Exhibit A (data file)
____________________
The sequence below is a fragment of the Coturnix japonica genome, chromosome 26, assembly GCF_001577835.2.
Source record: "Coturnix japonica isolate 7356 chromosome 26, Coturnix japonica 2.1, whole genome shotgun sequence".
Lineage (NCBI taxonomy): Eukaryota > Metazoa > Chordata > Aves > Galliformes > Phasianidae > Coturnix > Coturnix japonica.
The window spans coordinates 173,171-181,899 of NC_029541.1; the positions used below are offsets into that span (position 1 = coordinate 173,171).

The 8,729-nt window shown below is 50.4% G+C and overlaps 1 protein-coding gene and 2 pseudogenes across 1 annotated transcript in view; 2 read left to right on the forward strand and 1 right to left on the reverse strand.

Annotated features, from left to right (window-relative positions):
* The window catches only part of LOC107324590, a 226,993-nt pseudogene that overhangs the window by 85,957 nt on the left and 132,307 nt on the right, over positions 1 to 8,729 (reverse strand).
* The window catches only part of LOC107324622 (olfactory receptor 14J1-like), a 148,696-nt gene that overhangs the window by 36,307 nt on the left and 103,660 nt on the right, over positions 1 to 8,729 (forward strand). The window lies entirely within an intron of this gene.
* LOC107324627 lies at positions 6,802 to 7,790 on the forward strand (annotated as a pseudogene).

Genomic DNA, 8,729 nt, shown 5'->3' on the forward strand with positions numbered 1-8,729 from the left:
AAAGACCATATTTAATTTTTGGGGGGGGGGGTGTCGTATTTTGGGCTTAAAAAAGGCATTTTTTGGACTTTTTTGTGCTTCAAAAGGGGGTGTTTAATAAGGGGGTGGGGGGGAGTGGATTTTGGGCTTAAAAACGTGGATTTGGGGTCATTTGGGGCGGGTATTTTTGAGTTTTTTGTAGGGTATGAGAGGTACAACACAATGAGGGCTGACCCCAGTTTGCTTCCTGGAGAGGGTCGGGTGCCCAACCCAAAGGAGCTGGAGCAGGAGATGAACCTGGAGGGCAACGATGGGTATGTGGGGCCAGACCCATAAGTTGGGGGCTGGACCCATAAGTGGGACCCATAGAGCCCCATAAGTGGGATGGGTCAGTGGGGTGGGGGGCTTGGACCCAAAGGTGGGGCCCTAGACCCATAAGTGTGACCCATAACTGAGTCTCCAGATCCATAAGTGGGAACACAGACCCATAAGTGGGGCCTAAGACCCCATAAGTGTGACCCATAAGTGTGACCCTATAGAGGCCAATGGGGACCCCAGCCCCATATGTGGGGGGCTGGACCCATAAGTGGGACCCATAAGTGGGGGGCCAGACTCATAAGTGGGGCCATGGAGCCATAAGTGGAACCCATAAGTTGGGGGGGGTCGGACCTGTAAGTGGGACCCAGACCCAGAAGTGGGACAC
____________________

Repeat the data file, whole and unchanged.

The sequence below is a fragment of the Coturnix japonica genome, chromosome 26, assembly GCF_001577835.2.
Source record: "Coturnix japonica isolate 7356 chromosome 26, Coturnix japonica 2.1, whole genome shotgun sequence".
Lineage (NCBI taxonomy): Eukaryota > Metazoa > Chordata > Aves > Galliformes > Phasianidae > Coturnix > Coturnix japonica.
The window spans coordinates 173,171-181,899 of NC_029541.1; the positions used below are offsets into that span (position 1 = coordinate 173,171).

The 8,729-nt window shown below is 50.4% G+C and overlaps 1 protein-coding gene and 2 pseudogenes across 1 annotated transcript in view; 2 read left to right on the forward strand and 1 right to left on the reverse strand.

Annotated features, from left to right (window-relative positions):
* The window catches only part of LOC107324590, a 226,993-nt pseudogene that overhangs the window by 85,957 nt on the left and 132,307 nt on the right, over positions 1 to 8,729 (reverse strand).
* The window catches only part of LOC107324622 (olfactory receptor 14J1-like), a 148,696-nt gene that overhangs the window by 36,307 nt on the left and 103,660 nt on the right, over positions 1 to 8,729 (forward strand). The window lies entirely within an intron of this gene.
* LOC107324627 lies at positions 6,802 to 7,790 on the forward strand (annotated as a pseudogene).

Genomic DNA, 8,729 nt, shown 5'->3' on the forward strand with positions numbered 1-8,729 from the left:
AAAGACCATATTTAATTTTTGGGGGGGGGGGTGTCGTATTTTGGGCTTAAAAAAGGCATTTTTTGGACTTTTTTGTGCTTCAAAAGGGGGTGTTTAATAAGGGGGTGGGGGGGAGTGGATTTTGGGCTTAAAAACGTGGATTTGGGGTCATTTGGGGCGGGTATTTTTGAGTTTTTTGTAGGGTATGAGAGGTACAACACAATGAGGGCTGACCCCAGTTTGCTTCCTGGAGAGGGTCGGGTGCCCAACCCAAAGGAGCTGGAGCAGGAGATGAACCTGGAGGGCAACGATGGGTATGTGGGGCCAGACCCATAAGTTGGGGGCTGGACCCATAAGTGGGACCCATAGAGCCCCATAAGTGGGATGGGTCAGTGGGGTGGGGGGCTTGGACCCAAAGGTGGGGCCCTAGACCCATAAGTGTGACCCATAACTGAGTCTCCAGATCCATAAGTGGGAACACAGACCCATAAGTGGGGCCTAAGACCCCATAAGTGTGACCCATAAGTGTGACCCTATAGAGGCCAATGGGGACCCCAGCCCCATATGTGGGGGGCTGGACCCATAAGTGGGACCCATAAGTGGGGGGCCAGACTCATAAGTGGGGCCATGGAGCCATAAGTGGAACCCATAAGTTGGGGGGGGTCGGACCTGTAAGTGGGACCCAGACCCAGAAGTGGGACAC